I detoured to the city of Reading, an hour or so outside London, to
hear a concert by one of my favorite musicians, Dar Williams, who just happened to be in the UK at the same time as I. I didn’t want to have to worry about getting back to London after the show so I booked a room in a B&B, my first non-hostel of the trip. It wasn’t bad, though I couldn’t help but keep thinking of Fawlty Towers. There was also the taxi driver who refused any money for the long ride to the B&B because all I had was Scottish money. It’s worth the same as English, but "I don’t like going to banks." Hmm…
A few days later I left the UK and flew to Venezia, Italy. I was real
worried about surviving in a country in which I didn’t know the language, but I needn’t have worried. I was able to pick up enough Italian to get by, helped by the fact that it is very similar to Spanish. I almost never had to resort to using English. It has raised my confidence level, though I expect it to be punctured when I go to Eastern Europe.
Venezia (Venice) was awesome. I’m sure that’s not news to most people, but I really hadn’t paid much attention to it in the past. I probably pictured it as similar to the Venice neighborhood of Los Angeles, where there are some canals and a lot more roads. I didn’t realize there are no roads at all! And me being a car-hating, public-transportation-loving kind of guy, I thought this was wonderful. Imagine a city with no car noise. Ahhh…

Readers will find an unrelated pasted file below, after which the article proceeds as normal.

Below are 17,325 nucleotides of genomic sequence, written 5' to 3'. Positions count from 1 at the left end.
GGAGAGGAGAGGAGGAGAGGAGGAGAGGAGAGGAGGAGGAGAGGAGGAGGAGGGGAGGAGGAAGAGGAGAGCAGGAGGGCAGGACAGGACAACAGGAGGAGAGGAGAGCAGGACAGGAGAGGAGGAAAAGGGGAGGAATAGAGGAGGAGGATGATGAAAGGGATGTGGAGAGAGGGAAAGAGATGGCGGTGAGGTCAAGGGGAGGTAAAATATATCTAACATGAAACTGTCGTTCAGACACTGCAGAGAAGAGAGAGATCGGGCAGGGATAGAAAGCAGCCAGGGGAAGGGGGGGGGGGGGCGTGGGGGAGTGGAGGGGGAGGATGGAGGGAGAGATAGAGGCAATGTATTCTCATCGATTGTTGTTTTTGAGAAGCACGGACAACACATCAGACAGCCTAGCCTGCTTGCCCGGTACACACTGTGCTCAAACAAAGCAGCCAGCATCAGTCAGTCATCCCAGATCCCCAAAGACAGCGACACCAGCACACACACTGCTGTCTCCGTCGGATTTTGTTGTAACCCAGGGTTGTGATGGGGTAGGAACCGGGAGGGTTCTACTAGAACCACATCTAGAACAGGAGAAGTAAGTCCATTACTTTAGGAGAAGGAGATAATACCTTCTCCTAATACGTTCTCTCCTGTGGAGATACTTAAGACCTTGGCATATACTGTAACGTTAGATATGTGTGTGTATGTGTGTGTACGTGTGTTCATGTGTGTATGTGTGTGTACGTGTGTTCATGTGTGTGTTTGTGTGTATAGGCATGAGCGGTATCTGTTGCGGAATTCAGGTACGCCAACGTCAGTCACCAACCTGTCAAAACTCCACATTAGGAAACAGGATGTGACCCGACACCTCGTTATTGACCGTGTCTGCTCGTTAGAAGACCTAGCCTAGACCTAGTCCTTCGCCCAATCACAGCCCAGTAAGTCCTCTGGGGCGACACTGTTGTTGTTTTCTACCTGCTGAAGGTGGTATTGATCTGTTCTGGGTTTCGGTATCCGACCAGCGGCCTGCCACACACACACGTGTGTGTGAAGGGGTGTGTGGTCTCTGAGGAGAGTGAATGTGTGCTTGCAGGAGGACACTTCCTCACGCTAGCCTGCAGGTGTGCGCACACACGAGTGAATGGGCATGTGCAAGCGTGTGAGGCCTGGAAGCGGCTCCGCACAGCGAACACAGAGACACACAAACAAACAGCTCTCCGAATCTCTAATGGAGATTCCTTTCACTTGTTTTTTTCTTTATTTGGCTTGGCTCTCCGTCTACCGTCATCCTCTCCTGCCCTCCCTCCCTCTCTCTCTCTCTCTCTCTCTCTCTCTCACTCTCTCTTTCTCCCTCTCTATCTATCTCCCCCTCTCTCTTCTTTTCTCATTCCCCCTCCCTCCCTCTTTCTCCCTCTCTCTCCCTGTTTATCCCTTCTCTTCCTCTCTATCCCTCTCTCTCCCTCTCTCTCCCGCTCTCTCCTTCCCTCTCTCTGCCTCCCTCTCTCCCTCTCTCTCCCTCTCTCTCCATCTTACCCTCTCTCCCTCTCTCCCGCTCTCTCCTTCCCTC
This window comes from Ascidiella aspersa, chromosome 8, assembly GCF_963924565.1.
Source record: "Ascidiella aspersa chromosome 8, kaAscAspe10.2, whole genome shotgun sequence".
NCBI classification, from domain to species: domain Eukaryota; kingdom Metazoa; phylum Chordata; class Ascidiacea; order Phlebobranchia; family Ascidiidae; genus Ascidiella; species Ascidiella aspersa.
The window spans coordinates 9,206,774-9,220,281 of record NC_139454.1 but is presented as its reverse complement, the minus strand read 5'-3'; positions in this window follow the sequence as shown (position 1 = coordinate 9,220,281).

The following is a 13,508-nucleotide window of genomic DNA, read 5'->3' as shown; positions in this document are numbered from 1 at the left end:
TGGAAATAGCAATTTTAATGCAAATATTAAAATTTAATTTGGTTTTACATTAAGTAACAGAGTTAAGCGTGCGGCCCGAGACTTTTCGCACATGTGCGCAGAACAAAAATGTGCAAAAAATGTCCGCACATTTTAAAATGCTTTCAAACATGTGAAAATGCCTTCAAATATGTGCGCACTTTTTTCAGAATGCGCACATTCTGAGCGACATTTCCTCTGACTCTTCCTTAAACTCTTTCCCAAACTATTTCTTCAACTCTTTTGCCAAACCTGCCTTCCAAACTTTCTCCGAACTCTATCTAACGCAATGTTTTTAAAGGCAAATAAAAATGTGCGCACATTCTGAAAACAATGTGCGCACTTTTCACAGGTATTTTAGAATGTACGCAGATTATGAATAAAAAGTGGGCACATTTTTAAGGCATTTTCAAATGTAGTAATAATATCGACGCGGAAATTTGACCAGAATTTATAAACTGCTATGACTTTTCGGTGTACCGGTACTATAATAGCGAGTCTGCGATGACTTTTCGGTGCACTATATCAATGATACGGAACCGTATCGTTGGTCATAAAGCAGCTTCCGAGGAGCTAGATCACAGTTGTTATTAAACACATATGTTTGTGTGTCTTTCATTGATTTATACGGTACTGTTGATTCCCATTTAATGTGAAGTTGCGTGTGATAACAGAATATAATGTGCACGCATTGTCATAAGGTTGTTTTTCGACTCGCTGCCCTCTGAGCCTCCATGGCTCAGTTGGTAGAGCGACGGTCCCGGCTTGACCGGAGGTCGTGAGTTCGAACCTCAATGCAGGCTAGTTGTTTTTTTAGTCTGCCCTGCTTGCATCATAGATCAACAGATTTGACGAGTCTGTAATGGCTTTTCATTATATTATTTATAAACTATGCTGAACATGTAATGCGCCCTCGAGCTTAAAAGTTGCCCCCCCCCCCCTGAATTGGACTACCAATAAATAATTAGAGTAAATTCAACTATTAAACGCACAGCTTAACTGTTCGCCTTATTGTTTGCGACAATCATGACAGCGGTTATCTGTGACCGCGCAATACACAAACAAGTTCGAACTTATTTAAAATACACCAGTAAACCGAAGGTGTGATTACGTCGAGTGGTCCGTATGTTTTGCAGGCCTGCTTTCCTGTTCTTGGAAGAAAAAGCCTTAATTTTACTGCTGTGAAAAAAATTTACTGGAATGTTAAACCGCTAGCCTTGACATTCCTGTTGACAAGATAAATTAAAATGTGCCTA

My first night in the city and the country I, along with an Australian farm girl I met on the bus from the airport, headed over to San Marco and started looking for a place to eat. We saw lots of touristy places that were charging £20,000 to reheat some old food in a microwave, but we vowed to keep going until we found a real place to eat. Actually, I walked in to one of those tourist places and spotted two Japanese women eating there, so I asked them in Japanese how the food was. And they ignored me. Pretended like I wasn’t even there. I don’t know what they thought, but I was a bit peeved that they would do this. After wandering for close to an hour, we happened upon a little restaurant buried away somewhere in the maze of walkways and decided to give it a try. We shared a pizza and two pasta dishes. It was wonderful and cost about the same as those microwave places. What a wonderful way to start off my adventures in Italia.
I loved just wandering among the many small alleys that make up